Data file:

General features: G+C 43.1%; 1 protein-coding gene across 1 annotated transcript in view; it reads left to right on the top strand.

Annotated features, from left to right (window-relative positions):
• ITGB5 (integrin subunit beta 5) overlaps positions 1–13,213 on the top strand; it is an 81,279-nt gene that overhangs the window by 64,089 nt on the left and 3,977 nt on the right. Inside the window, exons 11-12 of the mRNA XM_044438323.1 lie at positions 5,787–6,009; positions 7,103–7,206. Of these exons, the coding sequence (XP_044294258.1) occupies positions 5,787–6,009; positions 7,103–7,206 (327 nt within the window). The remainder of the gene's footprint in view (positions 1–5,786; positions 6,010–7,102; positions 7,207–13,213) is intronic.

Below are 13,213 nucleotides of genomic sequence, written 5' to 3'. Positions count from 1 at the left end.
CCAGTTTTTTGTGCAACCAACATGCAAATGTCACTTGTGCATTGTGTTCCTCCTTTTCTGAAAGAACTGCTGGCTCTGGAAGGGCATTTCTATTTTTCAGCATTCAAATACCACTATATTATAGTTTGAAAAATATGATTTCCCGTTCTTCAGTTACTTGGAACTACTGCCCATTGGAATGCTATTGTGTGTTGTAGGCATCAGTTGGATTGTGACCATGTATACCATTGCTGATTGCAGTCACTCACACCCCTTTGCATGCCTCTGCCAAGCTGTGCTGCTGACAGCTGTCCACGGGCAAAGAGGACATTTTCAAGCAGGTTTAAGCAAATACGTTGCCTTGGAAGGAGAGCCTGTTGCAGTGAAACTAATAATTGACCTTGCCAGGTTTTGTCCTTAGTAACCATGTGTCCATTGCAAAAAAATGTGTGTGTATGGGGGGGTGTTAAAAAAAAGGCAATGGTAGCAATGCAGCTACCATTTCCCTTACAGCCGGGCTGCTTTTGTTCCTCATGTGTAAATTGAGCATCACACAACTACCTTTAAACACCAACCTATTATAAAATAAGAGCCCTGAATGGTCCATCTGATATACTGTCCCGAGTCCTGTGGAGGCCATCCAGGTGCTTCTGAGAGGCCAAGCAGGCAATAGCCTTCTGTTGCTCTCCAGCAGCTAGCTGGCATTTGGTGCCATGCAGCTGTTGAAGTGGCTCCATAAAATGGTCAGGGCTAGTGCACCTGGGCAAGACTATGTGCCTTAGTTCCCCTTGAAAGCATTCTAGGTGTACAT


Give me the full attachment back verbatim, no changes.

General features: G+C 43.1%; 1 protein-coding gene across 1 annotated transcript in view; it reads left to right on the top strand.

Annotated features, from left to right (window-relative positions):
• ITGB5 (integrin subunit beta 5) overlaps positions 1–13,213 on the top strand; it is an 81,279-nt gene that overhangs the window by 64,089 nt on the left and 3,977 nt on the right. Inside the window, exons 11-12 of the mRNA XM_044438323.1 lie at positions 5,787–6,009; positions 7,103–7,206. Of these exons, the coding sequence (XP_044294258.1) occupies positions 5,787–6,009; positions 7,103–7,206 (327 nt within the window). The remainder of the gene's footprint in view (positions 1–5,786; positions 6,010–7,102; positions 7,207–13,213) is intronic.

Below are 13,213 nucleotides of genomic sequence, written 5' to 3'. Positions count from 1 at the left end.
CCAGTTTTTTGTGCAACCAACATGCAAATGTCACTTGTGCATTGTGTTCCTCCTTTTCTGAAAGAACTGCTGGCTCTGGAAGGGCATTTCTATTTTTCAGCATTCAAATACCACTATATTATAGTTTGAAAAATATGATTTCCCGTTCTTCAGTTACTTGGAACTACTGCCCATTGGAATGCTATTGTGTGTTGTAGGCATCAGTTGGATTGTGACCATGTATACCATTGCTGATTGCAGTCACTCACACCCCTTTGCATGCCTCTGCCAAGCTGTGCTGCTGACAGCTGTCCACGGGCAAAGAGGACATTTTCAAGCAGGTTTAAGCAAATACGTTGCCTTGGAAGGAGAGCCTGTTGCAGTGAAACTAATAATTGACCTTGCCAGGTTTTGTCCTTAGTAACCATGTGTCCATTGCAAAAAAATGTGTGTGTATGGGGGGGTGTTAAAAAAAAGGCAATGGTAGCAATGCAGCTACCATTTCCCTTACAGCCGGGCTGCTTTTGTTCCTCATGTGTAAATTGAGCATCACACAACTACCTTTAAACACCAACCTATTATAAAATAAGAGCCCTGAATGGTCCATCTGATATACTGTCCCGAGTCCTGTGGAGGCCATCCAGGTGCTTCTGAGAGGCCAAGCAGGCAATAGCCTTCTGTTGCTCTCCAGCAGCTAGCTGGCATTTGGTGCCATGCAGCTGTTGAAGTGGCTCCATAAAATGGTCAGGGCTAGTGCACCTGGGCAAGACTATGTGCCTTAGTTCCCCTTGAAAGCATTCTAGGTGTACAT